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  • Kerry D. Krauss

A Season of Deep Dreams

Many of you know that I suffer from a sleep disorder. Actually, I don’t suffer from it as much as people sleeping around me suffer. I usually sleep through my somnambulatory events unshaken.

Officially, I have night terrors. The first one I remember occurred on spring break in 1993. My friends and I traveled to Myrtle Beach, SC. One night I woke up screaming at the top of my lungs that someone was in the condo. I described the intruder to my friends—male, tall, tan, blonde hair. After they checked the condo and decided it must have been David Coverdale, I woke up rather clueless about the event.

In 2000, I endured a ‘sleep study’. Aptly misnamed unless you can sleep with electrodes stuck all over you and have 12 cameras monitoring your every move. Since then, I have been medicated with great success. I still have random episodes, but they are less severe and less frequent.

On medication I rarely dreamed. Since the quarantine, I have had an unprecedented season of deep dreams. I imagine they are the dreams everyone else dreams…a person comes to work on the furnace, vacationing with family and friends, odd menageries of story with no beginning, plot, or conclusion. These dreams are calm and peaceful. These dreams do not require me to save Karen from being eaten by the couch (That happened. In a dream. For real. I was pulling her by the leg when she hit me hard enough to wake me up.)

The dreams I’m currently dreaming are filled with people—people I live with, people I work with, family, people I haven’t thought of in decades. I find that peculiar, or at least paradoxical. In a season of distance and isolation, I dream of people and crowds and community.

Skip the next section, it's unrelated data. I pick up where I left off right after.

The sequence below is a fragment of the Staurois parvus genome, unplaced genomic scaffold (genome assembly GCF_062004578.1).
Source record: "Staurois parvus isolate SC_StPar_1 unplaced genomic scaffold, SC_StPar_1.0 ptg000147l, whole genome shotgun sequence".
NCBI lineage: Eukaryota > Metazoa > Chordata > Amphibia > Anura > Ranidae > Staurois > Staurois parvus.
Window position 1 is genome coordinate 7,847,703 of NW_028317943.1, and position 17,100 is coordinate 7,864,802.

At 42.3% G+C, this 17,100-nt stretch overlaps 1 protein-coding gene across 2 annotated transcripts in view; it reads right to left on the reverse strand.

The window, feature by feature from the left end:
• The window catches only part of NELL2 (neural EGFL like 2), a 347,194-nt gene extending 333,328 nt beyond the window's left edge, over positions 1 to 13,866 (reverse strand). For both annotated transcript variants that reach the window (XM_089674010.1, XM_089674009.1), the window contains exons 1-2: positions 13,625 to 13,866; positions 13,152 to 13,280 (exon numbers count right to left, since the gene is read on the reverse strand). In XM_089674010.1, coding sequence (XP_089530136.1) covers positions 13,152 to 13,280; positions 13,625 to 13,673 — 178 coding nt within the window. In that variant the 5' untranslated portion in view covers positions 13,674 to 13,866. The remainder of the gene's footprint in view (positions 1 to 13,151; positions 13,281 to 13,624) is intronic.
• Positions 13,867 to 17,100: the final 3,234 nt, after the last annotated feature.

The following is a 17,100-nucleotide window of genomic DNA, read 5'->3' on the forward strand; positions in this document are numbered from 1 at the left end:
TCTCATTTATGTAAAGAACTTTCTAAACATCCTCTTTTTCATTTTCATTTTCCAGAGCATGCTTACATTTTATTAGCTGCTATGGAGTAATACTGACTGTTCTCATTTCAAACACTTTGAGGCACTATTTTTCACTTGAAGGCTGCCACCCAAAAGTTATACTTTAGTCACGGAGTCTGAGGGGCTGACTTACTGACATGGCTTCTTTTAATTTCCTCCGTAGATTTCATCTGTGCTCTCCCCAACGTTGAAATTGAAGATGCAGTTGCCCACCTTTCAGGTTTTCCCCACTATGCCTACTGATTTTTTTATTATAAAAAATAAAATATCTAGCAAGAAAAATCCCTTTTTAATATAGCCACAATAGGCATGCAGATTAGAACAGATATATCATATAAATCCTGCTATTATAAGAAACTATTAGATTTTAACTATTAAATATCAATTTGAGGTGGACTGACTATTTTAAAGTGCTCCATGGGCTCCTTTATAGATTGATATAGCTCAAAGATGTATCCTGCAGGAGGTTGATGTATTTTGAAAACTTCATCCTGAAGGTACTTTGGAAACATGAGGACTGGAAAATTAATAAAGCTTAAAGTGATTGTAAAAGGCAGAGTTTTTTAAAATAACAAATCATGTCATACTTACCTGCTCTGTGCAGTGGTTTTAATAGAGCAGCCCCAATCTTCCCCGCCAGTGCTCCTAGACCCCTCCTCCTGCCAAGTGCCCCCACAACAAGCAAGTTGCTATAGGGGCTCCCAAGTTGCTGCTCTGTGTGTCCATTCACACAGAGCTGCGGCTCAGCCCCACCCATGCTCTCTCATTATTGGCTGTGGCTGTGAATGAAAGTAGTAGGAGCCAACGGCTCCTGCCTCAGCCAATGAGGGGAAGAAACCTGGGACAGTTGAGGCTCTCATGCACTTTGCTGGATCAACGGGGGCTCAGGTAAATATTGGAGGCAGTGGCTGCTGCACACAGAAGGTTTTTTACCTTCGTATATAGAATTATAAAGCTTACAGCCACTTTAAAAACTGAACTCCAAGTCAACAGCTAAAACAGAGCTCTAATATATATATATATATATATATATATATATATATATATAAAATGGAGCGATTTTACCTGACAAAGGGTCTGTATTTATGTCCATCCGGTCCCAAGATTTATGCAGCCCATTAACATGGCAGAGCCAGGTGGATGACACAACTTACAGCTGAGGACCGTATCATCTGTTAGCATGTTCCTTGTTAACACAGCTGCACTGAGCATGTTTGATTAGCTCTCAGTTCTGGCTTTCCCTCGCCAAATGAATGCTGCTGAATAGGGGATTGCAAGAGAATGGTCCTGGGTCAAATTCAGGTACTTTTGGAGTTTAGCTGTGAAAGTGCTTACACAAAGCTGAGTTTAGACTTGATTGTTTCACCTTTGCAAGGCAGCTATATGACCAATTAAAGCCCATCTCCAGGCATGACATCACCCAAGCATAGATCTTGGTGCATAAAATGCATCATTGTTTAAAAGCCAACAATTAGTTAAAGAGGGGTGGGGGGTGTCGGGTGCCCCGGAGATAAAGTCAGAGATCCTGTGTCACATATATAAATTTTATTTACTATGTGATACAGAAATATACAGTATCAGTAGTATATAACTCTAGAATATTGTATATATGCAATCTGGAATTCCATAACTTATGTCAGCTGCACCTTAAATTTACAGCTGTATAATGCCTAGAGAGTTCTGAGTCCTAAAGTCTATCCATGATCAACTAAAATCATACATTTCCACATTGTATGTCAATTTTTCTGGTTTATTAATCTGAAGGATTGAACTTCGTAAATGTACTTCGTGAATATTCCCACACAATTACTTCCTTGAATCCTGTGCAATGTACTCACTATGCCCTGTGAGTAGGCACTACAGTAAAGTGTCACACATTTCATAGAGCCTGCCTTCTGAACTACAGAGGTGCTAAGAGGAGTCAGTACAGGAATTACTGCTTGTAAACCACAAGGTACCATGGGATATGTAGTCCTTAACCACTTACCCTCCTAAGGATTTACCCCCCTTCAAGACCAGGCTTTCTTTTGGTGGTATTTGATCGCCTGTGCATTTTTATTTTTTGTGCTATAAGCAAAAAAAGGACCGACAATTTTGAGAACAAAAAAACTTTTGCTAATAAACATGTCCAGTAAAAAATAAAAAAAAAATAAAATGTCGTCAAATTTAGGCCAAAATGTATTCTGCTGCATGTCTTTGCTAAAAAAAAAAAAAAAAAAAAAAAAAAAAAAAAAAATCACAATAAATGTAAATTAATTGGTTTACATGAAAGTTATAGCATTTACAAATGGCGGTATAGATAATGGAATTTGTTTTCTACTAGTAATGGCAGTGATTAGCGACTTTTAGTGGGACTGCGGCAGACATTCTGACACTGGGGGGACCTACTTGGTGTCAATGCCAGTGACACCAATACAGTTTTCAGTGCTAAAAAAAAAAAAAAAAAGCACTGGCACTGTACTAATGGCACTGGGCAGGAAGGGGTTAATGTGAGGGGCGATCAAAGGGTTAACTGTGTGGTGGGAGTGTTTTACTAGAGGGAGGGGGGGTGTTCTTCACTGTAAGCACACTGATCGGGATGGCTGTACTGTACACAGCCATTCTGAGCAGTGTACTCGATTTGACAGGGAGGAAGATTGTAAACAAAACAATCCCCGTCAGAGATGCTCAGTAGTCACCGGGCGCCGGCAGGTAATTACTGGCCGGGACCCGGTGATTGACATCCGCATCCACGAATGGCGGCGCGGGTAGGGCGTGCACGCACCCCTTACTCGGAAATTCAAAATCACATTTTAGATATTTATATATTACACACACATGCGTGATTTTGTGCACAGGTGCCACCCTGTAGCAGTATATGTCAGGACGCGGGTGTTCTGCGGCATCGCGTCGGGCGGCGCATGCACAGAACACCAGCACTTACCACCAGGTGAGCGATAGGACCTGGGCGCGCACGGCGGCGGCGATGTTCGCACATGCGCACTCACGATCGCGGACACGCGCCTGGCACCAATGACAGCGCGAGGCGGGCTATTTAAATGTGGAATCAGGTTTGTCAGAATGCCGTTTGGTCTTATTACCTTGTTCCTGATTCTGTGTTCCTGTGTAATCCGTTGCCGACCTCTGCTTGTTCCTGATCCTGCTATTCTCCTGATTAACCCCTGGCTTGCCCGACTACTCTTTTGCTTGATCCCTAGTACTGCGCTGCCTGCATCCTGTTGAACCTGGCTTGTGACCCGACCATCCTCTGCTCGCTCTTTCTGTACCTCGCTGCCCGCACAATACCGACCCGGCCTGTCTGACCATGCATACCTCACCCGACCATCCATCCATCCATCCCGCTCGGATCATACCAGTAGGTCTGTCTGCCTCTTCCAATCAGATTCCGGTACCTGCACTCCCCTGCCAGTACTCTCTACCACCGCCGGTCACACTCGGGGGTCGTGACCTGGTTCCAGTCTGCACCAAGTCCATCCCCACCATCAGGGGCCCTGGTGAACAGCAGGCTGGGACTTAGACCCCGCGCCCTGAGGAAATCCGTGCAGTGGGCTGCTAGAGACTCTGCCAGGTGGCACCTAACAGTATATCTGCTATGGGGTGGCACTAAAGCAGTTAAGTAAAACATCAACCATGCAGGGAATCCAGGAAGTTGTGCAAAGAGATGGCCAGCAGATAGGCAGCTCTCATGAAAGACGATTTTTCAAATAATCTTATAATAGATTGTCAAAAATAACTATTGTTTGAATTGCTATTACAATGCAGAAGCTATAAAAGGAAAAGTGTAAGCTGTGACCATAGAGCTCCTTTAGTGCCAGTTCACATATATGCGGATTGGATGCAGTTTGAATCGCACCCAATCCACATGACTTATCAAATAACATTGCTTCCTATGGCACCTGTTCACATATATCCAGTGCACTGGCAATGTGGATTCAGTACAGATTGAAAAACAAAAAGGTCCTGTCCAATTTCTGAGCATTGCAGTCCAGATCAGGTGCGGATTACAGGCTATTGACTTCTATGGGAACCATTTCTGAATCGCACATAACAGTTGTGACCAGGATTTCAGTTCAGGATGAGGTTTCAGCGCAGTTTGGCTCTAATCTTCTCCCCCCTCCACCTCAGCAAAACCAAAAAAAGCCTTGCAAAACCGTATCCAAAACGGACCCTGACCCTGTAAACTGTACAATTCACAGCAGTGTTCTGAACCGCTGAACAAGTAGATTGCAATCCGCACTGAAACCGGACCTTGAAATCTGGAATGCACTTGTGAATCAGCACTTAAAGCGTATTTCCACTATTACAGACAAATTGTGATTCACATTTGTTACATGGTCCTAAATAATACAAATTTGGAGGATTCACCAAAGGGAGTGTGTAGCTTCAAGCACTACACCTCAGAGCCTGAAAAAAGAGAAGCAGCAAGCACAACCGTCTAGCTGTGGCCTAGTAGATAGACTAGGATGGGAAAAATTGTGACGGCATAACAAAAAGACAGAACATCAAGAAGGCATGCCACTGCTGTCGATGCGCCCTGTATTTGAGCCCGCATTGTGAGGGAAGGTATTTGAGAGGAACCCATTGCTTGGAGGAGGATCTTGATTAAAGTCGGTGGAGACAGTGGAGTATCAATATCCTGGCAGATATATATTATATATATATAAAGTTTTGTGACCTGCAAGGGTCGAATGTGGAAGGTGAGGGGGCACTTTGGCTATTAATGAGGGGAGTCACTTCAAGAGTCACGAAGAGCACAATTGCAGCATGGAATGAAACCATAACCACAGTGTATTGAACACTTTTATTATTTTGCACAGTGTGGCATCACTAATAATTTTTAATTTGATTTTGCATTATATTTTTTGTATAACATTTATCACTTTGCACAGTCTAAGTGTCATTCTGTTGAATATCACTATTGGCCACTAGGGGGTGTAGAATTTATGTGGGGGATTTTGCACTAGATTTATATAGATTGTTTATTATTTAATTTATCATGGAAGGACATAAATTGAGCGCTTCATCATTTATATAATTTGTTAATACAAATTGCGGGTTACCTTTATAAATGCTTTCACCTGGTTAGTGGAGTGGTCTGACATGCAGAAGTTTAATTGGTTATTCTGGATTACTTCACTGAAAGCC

On second thought, it is not peculiar. My season of deep dreams reflects my unfulfilled need for community. My dreams suggest my longing to interact with brothers and sisters, with friends and family, with stranger and guest.

I know I’m not alone in that need. I might be the only one who dreams about interacting with the rest of humanity, but I doubt that, also. We share the need to need each other. I believe that is a fundamental aspect of our humanity. We need each other in varying degrees and divergent ways, but we need each other.

I hope we remember this lesson long after this virus has left us or we have conquered it. I hope that need changes how we look at one another through masks and shields and costumes—and without them. I hope I never stop dreaming of other people and dreaming for them.

I love you.

[I need you.]

I hope for you.

Please be safe.

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10924 Old Stage Rd, Sister Bay, WI 54234

920-854-4080, sisterbaymoravian@gmail.com

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